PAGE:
The source material for The Secret Life of Bees may have a perhaps overly simplistic plot and limited character development but Lynn Nottage, Duncan Sheikh and Susan Birkenhead have done much to bring this story to life through the much more grounded civil rights frame and ongoing challenges faced by working communities, while the music brings a real soulful and impassioned perspective that builds audience engagement.
Malevolent forces shaping small communities is a strong premise for all kinds of drama, from the arrival of outsiders that tend to be the focus of horror to the power shifts of Pinter plays that upset the status quo with new authorities forming that overshadow the existing order. Zinnie Harris’ 2000 play Further Than the Furthest Thing combines these ideas with broader notions of industrialisation and the religious management of a community relatively untroubled by the outside world until one if its returning sons brings change.
Not quite a perfect version of Closer at Lyric Hammersmith but a compelling one. If the heart really just looks like a fist wrapped in blood then why, Lizzimore’s production asks, does it hurt so much?
Saoirse Ronan makes her UK stage debut in Yael Farber’s testosterone-fest, which is vivid, but much too long.
National Theatre and Sky Arts’ hybrid theatre and film production of Romeo & Juliet has been a fascinating experiment resulting in a smart, interesting and entirely collaborative piece of art.
Stephen Daldry has been nominated in the Best Director category for his staging of Matthew Lopez’s The Inheritance, originally at London’s Young Vic Theatre before its West End transfer to the Noel Coward Theatre. The Olivier Award-winning play which transferred to Broadway in November 2019 received 11 nominations.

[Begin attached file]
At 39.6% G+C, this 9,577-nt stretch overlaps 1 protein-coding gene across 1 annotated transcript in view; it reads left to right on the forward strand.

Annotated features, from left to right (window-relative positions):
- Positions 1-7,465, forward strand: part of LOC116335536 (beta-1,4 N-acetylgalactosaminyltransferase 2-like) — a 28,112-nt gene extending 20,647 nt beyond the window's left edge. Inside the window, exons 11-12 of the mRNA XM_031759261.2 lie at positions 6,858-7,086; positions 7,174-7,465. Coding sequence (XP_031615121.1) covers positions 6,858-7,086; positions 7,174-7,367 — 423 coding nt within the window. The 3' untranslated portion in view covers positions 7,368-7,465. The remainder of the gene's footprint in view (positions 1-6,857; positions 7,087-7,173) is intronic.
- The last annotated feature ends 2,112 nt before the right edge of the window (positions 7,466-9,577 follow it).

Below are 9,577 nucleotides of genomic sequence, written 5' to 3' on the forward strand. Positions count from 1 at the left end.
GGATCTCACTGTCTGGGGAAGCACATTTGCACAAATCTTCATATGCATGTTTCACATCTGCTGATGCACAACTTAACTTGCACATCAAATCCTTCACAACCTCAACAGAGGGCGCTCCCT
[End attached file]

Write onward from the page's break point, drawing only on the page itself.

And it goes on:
This joyous and lively production, starring Tamsin Greig, is one of the best versions of Shakespeare’s comedy I’ve ever seen.
Three Sisters at the National Theatre, Uncle Vanya at the Harold Pinter and The Seagull at the Playhouse Theatre have all taken very different approaches to reworking Chekhov, bringing fresh insight and relevance to a writer whose plays have often felt rather dry.
James McAvoy triumphs in Martin Crimp’s magnificent makeover of the French classic Cyrano de Bergerac: a jaw-dropping success.
Reimagined for the modern stage with a contemporary cast led by James McAvoy, Jamie Lloyd’s production of Cyrano de Bergerac feels at every moment like theatre at its most exciting, liberating and inclusive.
In a production that is as much rally as world class musical, Jamie Lloyd transforms Evita into a commentary on recent times as well as a showcase of some of the finest performing talent to be found on both sides of the pond.
With plenty to say about the shallow foundations of political leaders hiding behind their PR machines, Jamie Lloyd’s triumphant Evita is raw, fresh and intense – “oh what a show!”
Betrayal is a real gem from the Pinter collection, benefiting from the minimalist design and slick direction of this production – Charlie Cox’s performance is a real highlight.
In just six months, Jamie Lloyd’s creative team and ever-changing company of actors has utterly transformed our perspective on Harold Pinter.
Tom Hiddleston is back! And in excellent form in Jamie Lloyd’s revelatory revival of the 1978 Pinter classic Betrayal.
Betrayal is everything you could hope for. The Pinter at the Pinter season has set a very high standard for itself, but what a swansong this has turned out to be.
The purpose of Jamie Lloyd’s still and contained approach is extremely well and atmospherically realised by a top-notch cast who bring such clarity to Pinter Six’s social commentary.
The collective works that make-up Pinter 5 feel as insightful and meaningful as any of the Pinter at the Pinter anthologies that have come before.
Pinter Two is a complete change of tone from its companion collection, moving from social politics to more familiar Pinter territory, relationship politics.